The number of Americans filing new applications for unemployment benefits unexpectedly rose last week, but the trend remained consistent with solid labor market momentum that could keep the Federal Reserve on track to raise interest rates this year.
Initial claims for state unemployment benefits increased 4,000 to a seasonally adjusted 277,000 for the week ended Aug. 15, the Labor Department said on Thursday.
It was the fourth-straight week jobless claims rose, which hasn't happened since August 2010.
Claims for the prior week were revised to show 1,000 fewer applications received than previously reported. Economists had forecast claims slipping to 272,000 last week. A Labor Department analyst said there were no special factors influencing the data and no states had been estimated.
Prices for U.S. Treasurys fell slightly after the data, while stock index futures were pointing to a lower open on Wall Street. The dollar dipped against a basket of currencies.
Minutes from the Fed's July 28-29 policy meeting published on Wednesday showed the U.S. central bank upbeat on improving labor market conditions, but worried about persistently tame inflation and a weak global economy.
Economists believe that policymakers' concerns about low price pressures have raised the bar for a September interest rate hike. Futures markets on Wednesday trimmed bets for monetary policy tightening next month.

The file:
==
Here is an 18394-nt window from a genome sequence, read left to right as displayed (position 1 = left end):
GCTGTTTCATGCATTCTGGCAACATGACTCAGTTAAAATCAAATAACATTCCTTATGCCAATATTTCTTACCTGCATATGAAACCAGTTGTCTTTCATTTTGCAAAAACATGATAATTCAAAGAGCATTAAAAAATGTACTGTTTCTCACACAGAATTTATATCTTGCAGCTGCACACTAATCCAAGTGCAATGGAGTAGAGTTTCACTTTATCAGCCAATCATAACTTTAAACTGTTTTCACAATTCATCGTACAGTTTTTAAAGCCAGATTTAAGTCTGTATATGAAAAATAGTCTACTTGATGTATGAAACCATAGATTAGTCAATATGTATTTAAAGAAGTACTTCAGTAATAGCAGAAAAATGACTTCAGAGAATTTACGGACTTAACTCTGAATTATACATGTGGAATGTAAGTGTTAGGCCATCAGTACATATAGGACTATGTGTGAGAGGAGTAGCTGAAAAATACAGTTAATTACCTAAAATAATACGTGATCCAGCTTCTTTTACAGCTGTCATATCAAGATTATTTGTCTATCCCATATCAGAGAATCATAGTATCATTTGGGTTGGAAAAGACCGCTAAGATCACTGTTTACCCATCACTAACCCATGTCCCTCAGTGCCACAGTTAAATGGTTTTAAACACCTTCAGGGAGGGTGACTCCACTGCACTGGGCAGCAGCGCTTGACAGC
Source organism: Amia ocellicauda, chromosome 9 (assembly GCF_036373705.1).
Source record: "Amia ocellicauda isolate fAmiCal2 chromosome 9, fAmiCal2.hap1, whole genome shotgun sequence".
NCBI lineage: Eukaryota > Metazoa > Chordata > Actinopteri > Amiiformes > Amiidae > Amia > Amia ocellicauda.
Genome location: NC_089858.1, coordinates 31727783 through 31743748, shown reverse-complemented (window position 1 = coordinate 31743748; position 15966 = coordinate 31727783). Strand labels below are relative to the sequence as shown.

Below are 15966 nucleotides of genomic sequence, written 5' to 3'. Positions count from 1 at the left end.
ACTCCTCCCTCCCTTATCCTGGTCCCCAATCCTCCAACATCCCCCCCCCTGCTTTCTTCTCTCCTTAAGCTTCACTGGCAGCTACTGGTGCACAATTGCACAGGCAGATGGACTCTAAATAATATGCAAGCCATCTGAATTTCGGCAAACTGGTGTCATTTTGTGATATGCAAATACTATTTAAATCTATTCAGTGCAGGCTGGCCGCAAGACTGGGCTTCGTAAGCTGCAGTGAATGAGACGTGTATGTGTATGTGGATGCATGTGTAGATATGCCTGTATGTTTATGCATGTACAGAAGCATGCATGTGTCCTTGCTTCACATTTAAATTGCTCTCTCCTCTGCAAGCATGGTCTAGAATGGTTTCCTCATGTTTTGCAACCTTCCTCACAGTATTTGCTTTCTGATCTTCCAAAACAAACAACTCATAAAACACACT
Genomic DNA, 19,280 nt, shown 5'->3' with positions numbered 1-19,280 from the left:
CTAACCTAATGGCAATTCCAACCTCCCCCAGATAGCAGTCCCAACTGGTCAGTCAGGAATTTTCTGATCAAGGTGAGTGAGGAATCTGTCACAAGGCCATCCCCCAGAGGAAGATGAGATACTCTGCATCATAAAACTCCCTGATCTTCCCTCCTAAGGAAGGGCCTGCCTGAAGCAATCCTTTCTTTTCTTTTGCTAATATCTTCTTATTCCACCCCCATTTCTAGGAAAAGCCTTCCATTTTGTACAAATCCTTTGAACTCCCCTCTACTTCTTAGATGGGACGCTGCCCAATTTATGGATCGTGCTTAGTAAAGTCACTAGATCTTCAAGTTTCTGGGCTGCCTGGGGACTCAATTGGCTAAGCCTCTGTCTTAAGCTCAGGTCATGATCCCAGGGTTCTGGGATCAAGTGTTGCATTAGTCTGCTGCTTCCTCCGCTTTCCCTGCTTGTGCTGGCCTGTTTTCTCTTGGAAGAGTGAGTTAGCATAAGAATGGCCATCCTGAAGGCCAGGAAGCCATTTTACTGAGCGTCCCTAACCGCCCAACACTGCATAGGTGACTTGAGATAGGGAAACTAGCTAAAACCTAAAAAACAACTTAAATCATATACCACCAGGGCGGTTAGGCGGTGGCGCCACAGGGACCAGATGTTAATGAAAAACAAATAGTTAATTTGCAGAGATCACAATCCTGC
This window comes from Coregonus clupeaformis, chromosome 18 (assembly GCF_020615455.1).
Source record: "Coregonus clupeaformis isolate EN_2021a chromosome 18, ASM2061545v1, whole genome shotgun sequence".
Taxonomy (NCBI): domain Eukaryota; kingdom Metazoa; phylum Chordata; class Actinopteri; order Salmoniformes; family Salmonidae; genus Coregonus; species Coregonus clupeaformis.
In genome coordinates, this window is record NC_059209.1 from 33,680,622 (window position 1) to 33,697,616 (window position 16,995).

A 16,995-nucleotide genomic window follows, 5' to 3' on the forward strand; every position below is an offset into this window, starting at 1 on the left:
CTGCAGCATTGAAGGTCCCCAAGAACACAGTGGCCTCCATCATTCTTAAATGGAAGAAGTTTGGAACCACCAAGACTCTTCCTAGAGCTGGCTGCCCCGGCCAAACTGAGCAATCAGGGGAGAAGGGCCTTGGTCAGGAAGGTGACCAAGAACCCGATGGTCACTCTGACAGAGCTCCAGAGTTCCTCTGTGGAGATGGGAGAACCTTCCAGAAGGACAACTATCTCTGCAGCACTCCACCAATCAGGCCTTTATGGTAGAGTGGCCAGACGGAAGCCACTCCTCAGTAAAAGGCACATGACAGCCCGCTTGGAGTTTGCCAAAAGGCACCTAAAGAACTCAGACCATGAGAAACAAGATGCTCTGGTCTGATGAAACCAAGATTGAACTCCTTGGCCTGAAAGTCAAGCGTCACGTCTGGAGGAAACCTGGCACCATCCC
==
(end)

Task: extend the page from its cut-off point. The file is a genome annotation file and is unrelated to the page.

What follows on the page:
The four-week moving average of claims, considered a better measure of labor market trends as it irons out week-to-week volatility, rose 5,500 to 271,500 last week.
It was the 21st straight week that the four-week average remained below the 300,000 threshold, which is usually associated with a strengthening labor market.
The claims data covered the week that the government surveyed employers for the nonfarm payrolls portion of August's employment report. The four-week average of claims fell 7,000 between the July and August survey periods, suggesting another month of healthy job gains.
Payrolls increased by 215,000 jobs in July. So far this year, job gains have exceeded 200,000 in five out of seven months. At a seven-year low of 5.3 percent, the unemployment rate is near the 5.0 percent to 5.2 percent range that most Fed officials think is consistent with full employment.
Wednesday's Fed minutes showed that "many members thought that labor market underutilization would be largely eliminated in the near term," but others worried that tepid wage gains could mean it would take longer to achieve full employment.
Thursday's claims report showed the number of people still receiving benefits after an initial week of aid fell 24,000 to 2.25 million in the week ended Aug. 8.
—CNBC contributed to this report.